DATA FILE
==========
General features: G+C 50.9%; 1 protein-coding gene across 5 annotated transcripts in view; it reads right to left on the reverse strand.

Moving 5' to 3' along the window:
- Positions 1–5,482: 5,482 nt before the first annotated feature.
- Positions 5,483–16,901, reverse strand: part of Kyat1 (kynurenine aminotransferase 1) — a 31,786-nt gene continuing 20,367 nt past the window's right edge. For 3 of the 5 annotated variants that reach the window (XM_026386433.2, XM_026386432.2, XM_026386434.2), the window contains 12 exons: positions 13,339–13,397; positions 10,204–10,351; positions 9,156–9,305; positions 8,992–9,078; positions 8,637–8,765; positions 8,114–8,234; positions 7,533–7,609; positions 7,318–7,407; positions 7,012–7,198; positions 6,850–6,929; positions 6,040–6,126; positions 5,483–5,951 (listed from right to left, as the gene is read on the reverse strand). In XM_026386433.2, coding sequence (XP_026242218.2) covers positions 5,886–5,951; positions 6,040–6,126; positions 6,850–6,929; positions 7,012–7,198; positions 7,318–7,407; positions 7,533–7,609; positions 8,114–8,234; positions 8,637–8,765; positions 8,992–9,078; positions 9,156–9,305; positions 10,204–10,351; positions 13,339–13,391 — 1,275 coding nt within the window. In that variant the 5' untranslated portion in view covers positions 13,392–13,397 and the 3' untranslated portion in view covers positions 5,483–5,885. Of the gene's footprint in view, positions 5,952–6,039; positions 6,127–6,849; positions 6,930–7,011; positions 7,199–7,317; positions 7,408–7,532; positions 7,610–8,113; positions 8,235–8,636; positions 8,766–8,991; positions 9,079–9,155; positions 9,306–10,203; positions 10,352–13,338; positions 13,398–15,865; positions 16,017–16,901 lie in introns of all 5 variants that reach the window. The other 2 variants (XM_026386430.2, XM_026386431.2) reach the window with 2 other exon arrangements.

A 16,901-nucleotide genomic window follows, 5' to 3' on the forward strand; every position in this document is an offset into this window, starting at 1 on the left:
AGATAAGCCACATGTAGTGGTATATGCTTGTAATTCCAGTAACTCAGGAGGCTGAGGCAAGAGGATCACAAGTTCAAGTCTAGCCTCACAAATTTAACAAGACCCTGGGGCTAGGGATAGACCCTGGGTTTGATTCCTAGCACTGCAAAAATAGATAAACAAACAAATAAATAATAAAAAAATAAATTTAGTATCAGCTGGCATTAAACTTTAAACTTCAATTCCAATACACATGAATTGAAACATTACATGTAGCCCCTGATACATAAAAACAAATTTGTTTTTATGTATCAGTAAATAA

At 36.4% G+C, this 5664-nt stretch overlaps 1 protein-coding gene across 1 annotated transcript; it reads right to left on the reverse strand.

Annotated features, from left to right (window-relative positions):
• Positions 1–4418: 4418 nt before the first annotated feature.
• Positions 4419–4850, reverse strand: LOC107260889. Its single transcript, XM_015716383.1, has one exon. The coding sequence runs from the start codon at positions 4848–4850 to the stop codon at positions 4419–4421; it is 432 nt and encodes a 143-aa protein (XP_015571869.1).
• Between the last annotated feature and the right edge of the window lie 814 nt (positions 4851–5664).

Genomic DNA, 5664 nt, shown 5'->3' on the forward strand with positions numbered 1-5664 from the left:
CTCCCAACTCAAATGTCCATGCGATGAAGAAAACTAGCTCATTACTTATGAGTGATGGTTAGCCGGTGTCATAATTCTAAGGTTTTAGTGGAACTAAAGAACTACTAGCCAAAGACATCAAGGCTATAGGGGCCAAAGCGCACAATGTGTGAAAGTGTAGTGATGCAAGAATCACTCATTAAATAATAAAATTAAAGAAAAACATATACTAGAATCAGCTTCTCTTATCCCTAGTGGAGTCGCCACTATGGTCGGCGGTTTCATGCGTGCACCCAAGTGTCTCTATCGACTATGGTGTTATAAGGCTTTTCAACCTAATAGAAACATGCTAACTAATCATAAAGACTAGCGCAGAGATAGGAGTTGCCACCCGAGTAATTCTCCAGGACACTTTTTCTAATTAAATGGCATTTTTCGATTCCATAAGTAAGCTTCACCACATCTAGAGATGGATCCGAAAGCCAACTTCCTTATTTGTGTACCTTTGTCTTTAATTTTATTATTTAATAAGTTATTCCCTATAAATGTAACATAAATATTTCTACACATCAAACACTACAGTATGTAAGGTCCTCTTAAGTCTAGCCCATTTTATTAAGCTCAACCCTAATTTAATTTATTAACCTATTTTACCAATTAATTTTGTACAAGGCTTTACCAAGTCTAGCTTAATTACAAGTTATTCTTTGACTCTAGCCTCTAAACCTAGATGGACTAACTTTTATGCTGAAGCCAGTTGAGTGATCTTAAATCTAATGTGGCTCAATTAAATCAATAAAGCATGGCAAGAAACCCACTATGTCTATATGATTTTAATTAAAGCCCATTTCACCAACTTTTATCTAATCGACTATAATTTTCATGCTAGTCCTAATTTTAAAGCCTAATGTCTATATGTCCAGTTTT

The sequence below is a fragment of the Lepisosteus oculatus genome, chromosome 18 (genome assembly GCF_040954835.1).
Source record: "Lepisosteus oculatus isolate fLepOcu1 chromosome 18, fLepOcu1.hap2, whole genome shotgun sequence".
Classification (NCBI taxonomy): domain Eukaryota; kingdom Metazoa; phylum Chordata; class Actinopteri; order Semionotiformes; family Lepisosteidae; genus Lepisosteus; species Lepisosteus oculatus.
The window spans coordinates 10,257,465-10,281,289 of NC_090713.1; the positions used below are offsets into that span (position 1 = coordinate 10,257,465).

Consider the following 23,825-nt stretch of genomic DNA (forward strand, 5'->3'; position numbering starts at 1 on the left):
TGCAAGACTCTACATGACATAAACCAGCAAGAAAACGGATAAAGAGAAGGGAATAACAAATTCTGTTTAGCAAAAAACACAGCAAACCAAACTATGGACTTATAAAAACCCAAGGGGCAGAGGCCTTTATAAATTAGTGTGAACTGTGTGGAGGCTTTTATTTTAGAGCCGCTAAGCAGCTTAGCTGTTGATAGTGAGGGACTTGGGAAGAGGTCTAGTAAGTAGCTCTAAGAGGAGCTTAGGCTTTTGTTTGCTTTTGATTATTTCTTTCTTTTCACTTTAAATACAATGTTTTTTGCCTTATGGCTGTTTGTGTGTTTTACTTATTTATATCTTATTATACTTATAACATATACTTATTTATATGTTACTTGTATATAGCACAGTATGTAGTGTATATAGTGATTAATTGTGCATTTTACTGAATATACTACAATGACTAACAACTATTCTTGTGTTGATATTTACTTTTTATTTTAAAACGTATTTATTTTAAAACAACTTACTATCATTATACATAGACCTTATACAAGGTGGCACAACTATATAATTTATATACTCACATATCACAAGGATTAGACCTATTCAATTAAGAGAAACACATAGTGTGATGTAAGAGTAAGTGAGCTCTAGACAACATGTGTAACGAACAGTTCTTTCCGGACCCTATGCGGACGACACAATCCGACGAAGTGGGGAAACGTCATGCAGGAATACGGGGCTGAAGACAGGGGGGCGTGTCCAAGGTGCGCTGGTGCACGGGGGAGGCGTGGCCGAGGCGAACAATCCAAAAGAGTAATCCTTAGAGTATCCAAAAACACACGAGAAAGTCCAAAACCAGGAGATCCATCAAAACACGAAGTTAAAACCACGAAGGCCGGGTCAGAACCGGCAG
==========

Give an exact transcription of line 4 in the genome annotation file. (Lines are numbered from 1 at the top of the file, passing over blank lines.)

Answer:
- Positions 5,483–16,901, reverse strand: part of Kyat1 (kynurenine aminotransferase 1) — a 31,786-nt gene continuing 20,367 nt past the window's right edge. For 3 of the 5 annotated variants that reach the window (XM_026386433.2, XM_026386432.2, XM_026386434.2), the window contains 12 exons: positions 13,339–13,397; positions 10,204–10,351; positions 9,156–9,305; positions 8,992–9,078; positions 8,637–8,765; positions 8,114–8,234; positions 7,533–7,609; positions 7,318–7,407; positions 7,012–7,198; positions 6,850–6,929; positions 6,040–6,126; positions 5,483–5,951 (listed from right to left, as the gene is read on the reverse strand). In XM_026386433.2, coding sequence (XP_026242218.2) covers positions 5,886–5,951; positions 6,040–6,126; positions 6,850–6,929; positions 7,012–7,198; positions 7,318–7,407; positions 7,533–7,609; positions 8,114–8,234; positions 8,637–8,765; positions 8,992–9,078; positions 9,156–9,305; positions 10,204–10,351; positions 13,339–13,391 — 1,275 coding nt within the window. In that variant the 5' untranslated portion in view covers positions 13,392–13,397 and the 3' untranslated portion in view covers positions 5,483–5,885. Of the gene's footprint in view, positions 5,952–6,039; positions 6,127–6,849; positions 6,930–7,011; positions 7,199–7,317; positions 7,408–7,532; positions 7,610–8,113; positions 8,235–8,636; positions 8,766–8,991; positions 9,079–9,155; positions 9,306–10,203; positions 10,352–13,338; positions 13,398–15,865; positions 16,017–16,901 lie in introns of all 5 variants that reach the window. The other 2 variants (XM_026386430.2, XM_026386431.2) reach the window with 2 other exon arrangements.